The Harper government is expected to announce plans to cut the GST to 5 per cent when it updates Canadians this afternoon on Ottawa’s swelling budget surplus. The timing of the fall economic statement has been moved up, sources say, to give the Conservatives one last chance to goad opposition Liberals into triggering an election.
Today’s move also helps the Harper government drown out anger expected to surface tomorrow, the first anniversary of its controversial income trust tax, when the Tories broke an election pledge to protect trusts.
Ottawa is awash with cash because a commodity price boom for resources such as oil is swelling its coffers with corporate and personal income tax revenue. Toronto-Dominion Bank chief economist Don Drummond now forecasts Ottawa is headed for a surplus of $14.5-billion this year, before any measures announced today – up from the $3.3-billion the Tories forecast in March.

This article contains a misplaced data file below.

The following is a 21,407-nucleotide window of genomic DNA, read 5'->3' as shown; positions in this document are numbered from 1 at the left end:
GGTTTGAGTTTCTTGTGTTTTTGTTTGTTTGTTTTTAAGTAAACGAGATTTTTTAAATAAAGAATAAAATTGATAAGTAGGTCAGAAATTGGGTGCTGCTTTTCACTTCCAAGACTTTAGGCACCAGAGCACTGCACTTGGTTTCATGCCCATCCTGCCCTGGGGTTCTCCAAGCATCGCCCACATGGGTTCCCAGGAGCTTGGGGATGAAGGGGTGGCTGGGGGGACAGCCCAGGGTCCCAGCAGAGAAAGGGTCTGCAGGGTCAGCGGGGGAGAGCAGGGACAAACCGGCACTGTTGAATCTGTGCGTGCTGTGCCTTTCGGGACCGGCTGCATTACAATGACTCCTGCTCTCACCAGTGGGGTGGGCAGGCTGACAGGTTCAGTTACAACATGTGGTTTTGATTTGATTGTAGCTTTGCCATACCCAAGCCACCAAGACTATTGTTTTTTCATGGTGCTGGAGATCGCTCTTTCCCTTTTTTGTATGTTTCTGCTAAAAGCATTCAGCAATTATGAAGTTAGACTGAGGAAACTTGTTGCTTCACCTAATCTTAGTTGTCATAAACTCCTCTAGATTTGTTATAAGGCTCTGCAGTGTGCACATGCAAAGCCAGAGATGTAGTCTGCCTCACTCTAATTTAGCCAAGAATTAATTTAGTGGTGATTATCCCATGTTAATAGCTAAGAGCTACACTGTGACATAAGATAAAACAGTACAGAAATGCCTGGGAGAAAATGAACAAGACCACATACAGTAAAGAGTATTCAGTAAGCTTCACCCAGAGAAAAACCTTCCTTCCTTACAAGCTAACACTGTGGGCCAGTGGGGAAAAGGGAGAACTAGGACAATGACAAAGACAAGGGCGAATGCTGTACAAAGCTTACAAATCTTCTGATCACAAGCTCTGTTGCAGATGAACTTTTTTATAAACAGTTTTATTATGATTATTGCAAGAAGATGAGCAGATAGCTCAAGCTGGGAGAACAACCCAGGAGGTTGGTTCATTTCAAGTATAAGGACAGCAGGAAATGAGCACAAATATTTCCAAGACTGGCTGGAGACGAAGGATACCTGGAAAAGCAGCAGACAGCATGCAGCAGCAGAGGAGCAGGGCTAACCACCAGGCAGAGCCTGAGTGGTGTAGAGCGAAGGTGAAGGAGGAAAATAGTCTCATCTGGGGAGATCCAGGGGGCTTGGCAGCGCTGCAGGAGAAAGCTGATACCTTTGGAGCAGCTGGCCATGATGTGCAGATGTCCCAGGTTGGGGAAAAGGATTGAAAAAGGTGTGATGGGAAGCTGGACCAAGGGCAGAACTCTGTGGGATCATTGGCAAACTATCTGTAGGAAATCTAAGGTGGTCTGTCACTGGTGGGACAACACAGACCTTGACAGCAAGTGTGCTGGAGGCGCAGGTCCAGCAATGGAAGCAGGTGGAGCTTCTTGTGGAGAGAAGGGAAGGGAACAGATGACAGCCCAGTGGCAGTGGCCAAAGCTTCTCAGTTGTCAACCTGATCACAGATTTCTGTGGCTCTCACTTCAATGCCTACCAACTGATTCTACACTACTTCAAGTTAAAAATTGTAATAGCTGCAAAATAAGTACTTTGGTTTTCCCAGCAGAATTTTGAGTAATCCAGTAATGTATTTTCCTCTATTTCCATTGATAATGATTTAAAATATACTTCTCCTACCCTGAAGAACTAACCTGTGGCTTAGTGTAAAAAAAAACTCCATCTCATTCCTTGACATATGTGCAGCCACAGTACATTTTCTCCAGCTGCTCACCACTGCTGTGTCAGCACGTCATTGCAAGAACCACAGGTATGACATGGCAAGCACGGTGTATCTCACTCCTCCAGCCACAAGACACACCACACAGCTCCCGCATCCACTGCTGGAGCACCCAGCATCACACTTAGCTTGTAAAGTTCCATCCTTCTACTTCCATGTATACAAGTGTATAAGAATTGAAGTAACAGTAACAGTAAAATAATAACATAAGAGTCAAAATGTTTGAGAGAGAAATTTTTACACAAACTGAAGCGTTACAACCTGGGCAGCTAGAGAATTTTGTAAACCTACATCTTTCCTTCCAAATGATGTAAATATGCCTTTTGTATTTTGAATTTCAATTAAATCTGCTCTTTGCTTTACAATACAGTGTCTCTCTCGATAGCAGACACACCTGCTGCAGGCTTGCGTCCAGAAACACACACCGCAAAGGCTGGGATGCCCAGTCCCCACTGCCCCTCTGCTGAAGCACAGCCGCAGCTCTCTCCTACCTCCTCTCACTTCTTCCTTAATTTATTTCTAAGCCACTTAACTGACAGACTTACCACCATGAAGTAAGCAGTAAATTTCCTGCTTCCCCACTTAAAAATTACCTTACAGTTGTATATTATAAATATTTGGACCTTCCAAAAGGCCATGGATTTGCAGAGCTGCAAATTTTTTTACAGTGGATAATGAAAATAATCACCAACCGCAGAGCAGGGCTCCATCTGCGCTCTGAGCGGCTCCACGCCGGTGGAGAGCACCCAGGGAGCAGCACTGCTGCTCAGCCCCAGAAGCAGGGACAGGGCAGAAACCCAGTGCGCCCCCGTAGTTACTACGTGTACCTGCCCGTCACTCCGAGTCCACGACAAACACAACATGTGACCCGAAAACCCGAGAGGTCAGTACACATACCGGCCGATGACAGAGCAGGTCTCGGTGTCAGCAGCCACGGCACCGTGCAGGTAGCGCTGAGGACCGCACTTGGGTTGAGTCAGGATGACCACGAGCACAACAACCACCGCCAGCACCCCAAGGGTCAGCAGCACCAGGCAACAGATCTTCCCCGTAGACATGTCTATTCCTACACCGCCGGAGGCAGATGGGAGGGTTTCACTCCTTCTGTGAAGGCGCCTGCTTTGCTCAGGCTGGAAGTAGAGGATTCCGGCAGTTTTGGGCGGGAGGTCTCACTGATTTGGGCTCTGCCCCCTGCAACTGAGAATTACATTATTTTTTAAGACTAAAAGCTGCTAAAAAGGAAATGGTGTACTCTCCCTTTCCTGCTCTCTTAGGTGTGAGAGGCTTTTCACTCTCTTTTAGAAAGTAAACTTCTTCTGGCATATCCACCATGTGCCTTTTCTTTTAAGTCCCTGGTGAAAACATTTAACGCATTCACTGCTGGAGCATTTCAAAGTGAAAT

Mr. Drummond, who met with Finance Minister Jim Flaherty on the fiscal outlook last Friday, said he expects tax measures because the Tories are anxious to unload an embarrassment of riches. They attacked the former Liberal government for hoarding surpluses and do not want to be painted as hypocrites. n fact, Mr. Drummond says, Ottawa has enough surplus cash in years ahead to afford to cut the GST to 5 per cent from 6 per cent, and still have room for an across-the-board one-percentage-point cut to personal income tax rates, as well as a one-point reduction in the corporate tax rate.